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Cardinal challenges "stifling political consensus" | SCMO

| 12th April 2009 | Modified: 20th October 2014 | Christianity, News Releases | Seen 41 times

12 April
Apr 12
12th April 2009

Sunday 12 April 2009

Cardinal challenges "stifling political consensus"

In a hard hitting Easter message Cardinal Keith O'Brien has called on Scotland's politicians to stop passing "frenzied regulation" and instead" educate a new generation in morality and objective truth."

The message is contained in the Cardinal's Easter Sunday Homily and in an opinion article in a Sunday Newspaper. Cardinal O'Brien who is President of the Bishops' Conference of Scotland claims that too often public policy deals with the symptoms of social breakdown rather than the causes.  

He states, that too many politicians " take the view that bad behaviour whether it be public drunkenness, health-threatening overeating or teenage promiscuity are all immutable and unchangeable. The urge and desire to commit acts of this type cannot be curbed far less removed therefore public, social and health policy must all be orientated towards mitigating the effects. "

By contrast he calls for action to address the root or underlying cause which he claims is marriage breakdown and the fracturing of family life stating; "Scotland has one of the highest divorce rates in the Western world we also have one of the highest teenage pregnancy rates and STI statistics, which are both alarming and growing. These trends are connected they are not coincidental. A report published in 2007 revealed that if you have experienced family breakdown, you are 75% more likely to fail at school, 70% more likely to be a drug addict and 50% more likely to have alcohol problems."

Cardinal O'Brien concludes with a call for more investment in marriage preparation reconciliation services and tax reform, saying;

" For couples intending to marry we should offer at public expense universal access to marriage preparation courses, for those facing difficulties in their marriages we should ensure remedial and reconciliation services are easily and quickly available. The cost benefits of preventing breakdown hugely outweigh the gargantuan costs of dealing with the after effects.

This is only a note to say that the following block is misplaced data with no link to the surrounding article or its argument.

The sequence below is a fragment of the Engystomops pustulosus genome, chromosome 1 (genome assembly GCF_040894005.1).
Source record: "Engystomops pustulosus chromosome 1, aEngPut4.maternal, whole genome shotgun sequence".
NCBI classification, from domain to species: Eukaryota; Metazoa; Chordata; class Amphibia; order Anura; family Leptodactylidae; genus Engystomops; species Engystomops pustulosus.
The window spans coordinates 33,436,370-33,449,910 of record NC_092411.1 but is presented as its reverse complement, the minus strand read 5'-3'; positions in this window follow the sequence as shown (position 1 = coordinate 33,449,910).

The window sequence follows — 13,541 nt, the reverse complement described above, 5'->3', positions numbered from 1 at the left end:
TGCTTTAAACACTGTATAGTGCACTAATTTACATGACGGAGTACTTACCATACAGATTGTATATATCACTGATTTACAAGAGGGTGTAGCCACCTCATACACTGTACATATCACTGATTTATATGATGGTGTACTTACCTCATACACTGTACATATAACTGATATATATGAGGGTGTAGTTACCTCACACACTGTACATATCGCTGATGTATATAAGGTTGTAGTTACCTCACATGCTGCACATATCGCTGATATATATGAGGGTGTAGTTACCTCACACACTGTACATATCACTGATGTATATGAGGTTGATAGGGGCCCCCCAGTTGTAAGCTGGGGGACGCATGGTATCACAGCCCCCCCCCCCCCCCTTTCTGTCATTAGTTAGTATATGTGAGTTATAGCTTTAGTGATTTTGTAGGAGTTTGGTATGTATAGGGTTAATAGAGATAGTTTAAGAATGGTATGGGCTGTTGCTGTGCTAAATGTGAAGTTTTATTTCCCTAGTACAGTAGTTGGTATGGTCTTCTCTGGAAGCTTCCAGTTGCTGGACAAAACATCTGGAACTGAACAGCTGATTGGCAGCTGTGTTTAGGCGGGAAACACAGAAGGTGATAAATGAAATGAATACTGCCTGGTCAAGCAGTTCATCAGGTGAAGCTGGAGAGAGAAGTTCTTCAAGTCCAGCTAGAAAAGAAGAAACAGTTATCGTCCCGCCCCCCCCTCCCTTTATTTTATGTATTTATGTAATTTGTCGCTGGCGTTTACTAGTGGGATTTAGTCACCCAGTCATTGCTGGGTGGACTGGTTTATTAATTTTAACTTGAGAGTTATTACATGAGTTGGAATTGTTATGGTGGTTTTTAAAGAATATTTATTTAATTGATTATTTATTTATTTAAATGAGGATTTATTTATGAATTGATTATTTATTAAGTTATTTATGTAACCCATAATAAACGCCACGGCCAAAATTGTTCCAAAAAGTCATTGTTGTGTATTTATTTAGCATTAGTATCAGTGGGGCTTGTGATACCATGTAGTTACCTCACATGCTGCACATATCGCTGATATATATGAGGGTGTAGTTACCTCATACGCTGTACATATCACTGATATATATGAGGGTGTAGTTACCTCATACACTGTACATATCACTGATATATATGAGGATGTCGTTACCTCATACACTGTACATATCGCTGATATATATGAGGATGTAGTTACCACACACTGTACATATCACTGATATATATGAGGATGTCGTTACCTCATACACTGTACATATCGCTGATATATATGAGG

As a matter of urgency, we must (also) reform the tax credit system"

The Cardinal's full text is shown below.

ENDS


Peter Kearney  
Director  
Catholic Media Office  
5 St. Vincent Place  
Glasgow  
G1 2DH  
0141 221 1168
07968 122291  
pk@scmo.org  
www.scmo.org

Easter Sunday Message 12 April 2009

In recent weeks much coverage has been given to the decision by the Scottish Government to limit sales of alcohol to young people by increasing the selling price through restrictions on a variety of retail offers and by asking Local authorities to consider raising the age for alcohol purchases.

This policy mirrors the approach taken by this and previous administrations to drug use, vandalism, anti social behaviour, obesity even promiscuity and might usefully be called the command and control model of public governance. Advocates of such a model take the view that bad behaviour whether it be public drunkenness, health-threatening overeating or teenage promiscuity are all immutable and unchangeable. The urge and desire to commit acts of this type cannot be curbed far less removed therefore public, social and health policy must all be orientated towards mitigating the effects.  

It is an approach, which is deeply flawed and utterly discredited. It is also however the logical destination for a polity that resolutely refuses to judge or differentiate between actions conducive to the public good and those, which threaten it.

When our fellow citizens err and lapse we seldom focus on them or ask why they behaved as they did. Rather we rush to impose legal restraints on such action forgetting dangerously that no external restrictions can ever match the effectiveness of self-restraint.


When a toddler is shot with an airgun we regulate the sale of such weapons, alcohol abuse by our young people is met with legislation to restrict sales and sexual promiscuity with regulations aimed at ensuring contraception and abortion are widely available. In every instance we seek to mitigate the effects of bad behaviour and perhaps place barriers in the paths of such acts. We do not as a society take action to tackle the underlying motivation; instead we limit our action to blunting the impact of our excesses. We obsess over the symptoms and ignore the cause.